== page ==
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German chancellor wants to deport migrant criminals

Violent offenders from foreign countries should be sent back home, Olaf Scholz has said

German Chancellor Olaf Scholz has told the country’s parliament that he favors deporting migrants who commit violent crimes to their countries of origin, including Afghanistan and Syria, according to national media.

The comments come after a man believed to be an Afghan asylum seeker fatally stabbed a police officer, sparking a debate over the current ban on deportations to countries deemed unsafe by Berlin.

In a government statement on the security situation in Germany on Thursday, Scholz said that the Interior Ministry was looking for “legally and practically viable ways” to enable the expulsion of dangerous offenders.

“Such criminals should be deported – even if they come from Syria and Afghanistan,” he stated. “Serious criminals and terrorist threats have no place here.”

The chancellor argued that when it comes to such threats, Germany’s security interests outweigh the perpetrator’s, the Handelsblatt newspaper reported. 

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The Interior Ministry is in talks with countries that share borders with Afghanistan on how to implement the deportations, Scholz added.

”Anyone who glorifies terrorism is going against all of our values and should be deported,” he said.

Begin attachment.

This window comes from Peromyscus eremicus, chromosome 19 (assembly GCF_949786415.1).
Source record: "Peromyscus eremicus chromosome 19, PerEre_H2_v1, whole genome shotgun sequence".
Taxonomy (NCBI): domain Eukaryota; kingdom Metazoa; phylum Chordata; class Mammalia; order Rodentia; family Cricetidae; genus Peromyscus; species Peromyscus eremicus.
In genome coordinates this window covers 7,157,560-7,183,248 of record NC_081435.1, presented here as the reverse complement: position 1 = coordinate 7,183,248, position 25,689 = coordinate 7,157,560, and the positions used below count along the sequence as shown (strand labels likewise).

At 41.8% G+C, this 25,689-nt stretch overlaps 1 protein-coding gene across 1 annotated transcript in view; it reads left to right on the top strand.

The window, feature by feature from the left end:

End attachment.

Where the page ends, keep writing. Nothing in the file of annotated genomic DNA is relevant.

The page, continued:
In addition, deportation rules will be tightened so that condoning terrorism can be considered grounds for removal, Scholz added. However, the chancellor cautioned against discrimination against the 20 million residents of Germany with an immigrant background by law enforcement, according to Frankfurter Allgemeine. 

Last week, a stabbing attack at a rally organized by the anti-Islam movement Pax Europa in the city of Mannheim left several people wounded, including a 29-year-old police officer, who later died of his injures. An Afghan asylum seeker was detained following the attack.

Since the incident, major German parties including the Social Democrats and the CDU/CSU have called for tougher deportation rules.


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Germany suspended deportations to Afghanistan in 2021 after the Taliban returned to power in Kabul. Berlin also forbids expulsions to Syria, as the country is not deemed safe due to a long-running civil war.

Germany saw a surge in immigration last year, with the number of people applying for asylum jumping by 51% compared to the previous year. The largest group of asylum seekers – over 30% – came from Syria. Turkey was second, followed by Afghanistan.

 

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